Lithuania: GDP growth remains robust at the beginning of the year
According to detailed data released by the Statistical Institute on 1 June, GDP expanded 3.7% in annual terms in the first quarter, down from 4.0% in the fourth quarter (previously reported: +3.6% year-on-year) Sustained fixed investment growth, coupled with a healthy expansion in private consumption and a solid increase in exports, were the key drivers of growth in the first quarter.
Fixed investment soared 9.1% in Q1, a slight deceleration from a nearly four-year high of 9.7% observed in Q4. The sixth consecutive quarter of robust fixed investment growth is most likely related to sustained inflows from the EU Structural and Cohesion Fund and has come against the backdrop of an accommodative monetary policy environment in the EU. Further buttressing domestic demand was healthy household consumption growth, which decelerated marginally from the previous quarter’s 3.5% annual increase to a 3.3% expansion in the first quarter. The expansion in private consumption remained healthy on the back of a sustained moderation in inflationary pressures in the first quarter, and amid further tightening of labor market conditions. Meanwhile, the growth rate of government consumption ticked down to 0.4% in Q1 (Q4: +0.5% yoy), decelerating for the third consecutive quarter.
On the external front, exports of goods and services continued to fuel economic activity at the beginning of the year. Despite the easing in export growth to 10.4% in Q1 (Q4: +15.2% yoy), the contribution of the external sector to the GDP growth quadrupled from 0.6% in Q4 to 2.4% in Q1, as an increase in imports nearly halved from the previous quarter’s 14.3% to 7.3% in Q1. The moderation in export expansion came on the back of fading import demand from some of Lithuania’s key trading partners, namely other Baltic countries and Poland.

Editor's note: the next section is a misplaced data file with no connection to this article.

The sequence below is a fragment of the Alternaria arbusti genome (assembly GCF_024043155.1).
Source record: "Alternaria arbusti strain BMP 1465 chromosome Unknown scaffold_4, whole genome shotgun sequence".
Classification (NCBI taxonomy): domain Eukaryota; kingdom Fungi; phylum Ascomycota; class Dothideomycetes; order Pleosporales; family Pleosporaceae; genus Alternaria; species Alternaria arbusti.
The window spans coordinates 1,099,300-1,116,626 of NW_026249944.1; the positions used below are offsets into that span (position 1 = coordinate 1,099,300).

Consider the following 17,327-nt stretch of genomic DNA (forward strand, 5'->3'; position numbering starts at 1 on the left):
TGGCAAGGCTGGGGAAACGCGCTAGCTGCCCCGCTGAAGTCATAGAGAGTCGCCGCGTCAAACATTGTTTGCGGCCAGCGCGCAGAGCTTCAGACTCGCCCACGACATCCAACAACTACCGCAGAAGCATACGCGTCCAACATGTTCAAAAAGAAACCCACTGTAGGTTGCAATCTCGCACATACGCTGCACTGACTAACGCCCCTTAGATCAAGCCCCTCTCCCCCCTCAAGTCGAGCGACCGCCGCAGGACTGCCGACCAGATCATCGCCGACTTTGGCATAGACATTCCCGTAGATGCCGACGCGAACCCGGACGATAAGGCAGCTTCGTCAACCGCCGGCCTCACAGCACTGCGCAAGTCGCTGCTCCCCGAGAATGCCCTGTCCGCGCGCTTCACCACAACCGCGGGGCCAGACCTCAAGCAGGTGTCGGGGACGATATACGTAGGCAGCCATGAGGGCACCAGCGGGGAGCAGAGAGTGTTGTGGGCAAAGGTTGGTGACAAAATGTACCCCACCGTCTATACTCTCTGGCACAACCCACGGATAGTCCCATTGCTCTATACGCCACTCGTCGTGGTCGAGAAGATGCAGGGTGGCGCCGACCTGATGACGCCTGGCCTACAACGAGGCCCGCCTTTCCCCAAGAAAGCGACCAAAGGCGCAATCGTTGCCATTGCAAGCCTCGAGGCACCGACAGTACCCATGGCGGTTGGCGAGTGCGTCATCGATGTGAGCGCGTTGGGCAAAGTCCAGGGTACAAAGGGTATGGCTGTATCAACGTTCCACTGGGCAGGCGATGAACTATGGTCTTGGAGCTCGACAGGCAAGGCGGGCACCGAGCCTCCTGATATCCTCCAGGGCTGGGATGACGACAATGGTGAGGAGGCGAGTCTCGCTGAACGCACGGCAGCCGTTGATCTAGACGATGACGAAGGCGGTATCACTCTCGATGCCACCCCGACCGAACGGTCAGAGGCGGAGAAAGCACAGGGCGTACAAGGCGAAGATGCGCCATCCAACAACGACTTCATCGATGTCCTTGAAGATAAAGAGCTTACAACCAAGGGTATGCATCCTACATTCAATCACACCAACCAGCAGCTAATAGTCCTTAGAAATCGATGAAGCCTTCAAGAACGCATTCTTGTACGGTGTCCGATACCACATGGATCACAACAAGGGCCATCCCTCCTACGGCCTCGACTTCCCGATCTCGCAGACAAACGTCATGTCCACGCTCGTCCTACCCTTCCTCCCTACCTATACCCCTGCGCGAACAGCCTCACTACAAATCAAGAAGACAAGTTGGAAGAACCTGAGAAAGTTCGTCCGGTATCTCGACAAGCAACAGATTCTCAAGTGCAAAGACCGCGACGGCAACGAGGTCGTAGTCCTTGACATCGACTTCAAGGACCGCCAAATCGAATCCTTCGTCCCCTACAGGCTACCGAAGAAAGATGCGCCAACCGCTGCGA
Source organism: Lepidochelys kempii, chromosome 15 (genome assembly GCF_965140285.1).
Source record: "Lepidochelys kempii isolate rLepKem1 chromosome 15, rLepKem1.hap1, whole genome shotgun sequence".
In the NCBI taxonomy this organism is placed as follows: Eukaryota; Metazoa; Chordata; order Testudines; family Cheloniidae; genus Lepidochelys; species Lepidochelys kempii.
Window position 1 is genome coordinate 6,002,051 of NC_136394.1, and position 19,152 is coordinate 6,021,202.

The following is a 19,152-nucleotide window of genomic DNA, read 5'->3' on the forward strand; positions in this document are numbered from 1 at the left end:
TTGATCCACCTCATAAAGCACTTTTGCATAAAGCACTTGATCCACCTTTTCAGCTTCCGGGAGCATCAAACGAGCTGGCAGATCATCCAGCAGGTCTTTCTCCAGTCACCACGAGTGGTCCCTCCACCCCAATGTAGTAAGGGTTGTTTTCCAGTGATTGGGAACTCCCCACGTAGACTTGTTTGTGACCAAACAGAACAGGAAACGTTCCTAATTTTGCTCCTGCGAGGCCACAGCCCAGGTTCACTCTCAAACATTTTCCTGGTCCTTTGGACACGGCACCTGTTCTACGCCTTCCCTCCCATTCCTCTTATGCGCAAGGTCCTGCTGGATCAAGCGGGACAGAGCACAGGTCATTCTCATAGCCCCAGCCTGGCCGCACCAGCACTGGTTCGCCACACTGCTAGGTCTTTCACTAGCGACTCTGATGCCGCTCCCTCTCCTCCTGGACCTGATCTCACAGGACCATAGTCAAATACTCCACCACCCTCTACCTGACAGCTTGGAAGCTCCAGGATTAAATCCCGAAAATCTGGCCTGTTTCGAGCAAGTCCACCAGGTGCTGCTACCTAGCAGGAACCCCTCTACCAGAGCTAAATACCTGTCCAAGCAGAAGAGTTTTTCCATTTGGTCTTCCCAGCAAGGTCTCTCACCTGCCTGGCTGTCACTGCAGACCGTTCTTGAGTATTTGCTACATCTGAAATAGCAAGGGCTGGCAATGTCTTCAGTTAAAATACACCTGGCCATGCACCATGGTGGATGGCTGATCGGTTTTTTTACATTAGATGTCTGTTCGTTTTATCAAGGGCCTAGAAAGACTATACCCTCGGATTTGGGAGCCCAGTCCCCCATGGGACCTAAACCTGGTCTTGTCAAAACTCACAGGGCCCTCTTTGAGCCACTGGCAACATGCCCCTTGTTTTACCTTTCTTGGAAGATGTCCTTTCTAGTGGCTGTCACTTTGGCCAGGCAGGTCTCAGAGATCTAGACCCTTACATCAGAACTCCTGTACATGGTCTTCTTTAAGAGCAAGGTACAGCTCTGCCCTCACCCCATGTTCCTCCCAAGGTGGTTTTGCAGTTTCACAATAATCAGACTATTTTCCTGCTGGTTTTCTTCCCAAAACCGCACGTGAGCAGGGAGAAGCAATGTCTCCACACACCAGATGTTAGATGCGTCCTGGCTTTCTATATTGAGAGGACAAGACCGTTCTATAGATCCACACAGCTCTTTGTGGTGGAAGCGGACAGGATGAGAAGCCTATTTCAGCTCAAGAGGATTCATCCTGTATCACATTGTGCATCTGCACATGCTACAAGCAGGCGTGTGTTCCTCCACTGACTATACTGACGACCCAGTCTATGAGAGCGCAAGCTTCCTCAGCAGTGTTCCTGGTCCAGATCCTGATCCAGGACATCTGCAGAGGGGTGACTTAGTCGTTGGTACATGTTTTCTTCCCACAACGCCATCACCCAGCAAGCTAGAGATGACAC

On a quarter-on-quarter basis, GDP rose a seasonally- and working-day adjusted 0.9% in Q1, moderating from the previous quarter’s more robust 1.4% expansion, largely due to a contraction in fixed investment in Q1.
The economy is projected to maintain healthy growth this year, buttressed by easing inflationary pressures, booming investment activity and a more effective absorption of EU structural funds. The external sector should also support growth notably this year, although export growth is set to continue decelerating in the medium term. , Long-term challenges remain, however: without a structural overhaul of the national welfare system and the implementation of key labor market reforms, the economy is likely to become less competitive in the face of a swiftly deteriorating demographic situation in the country.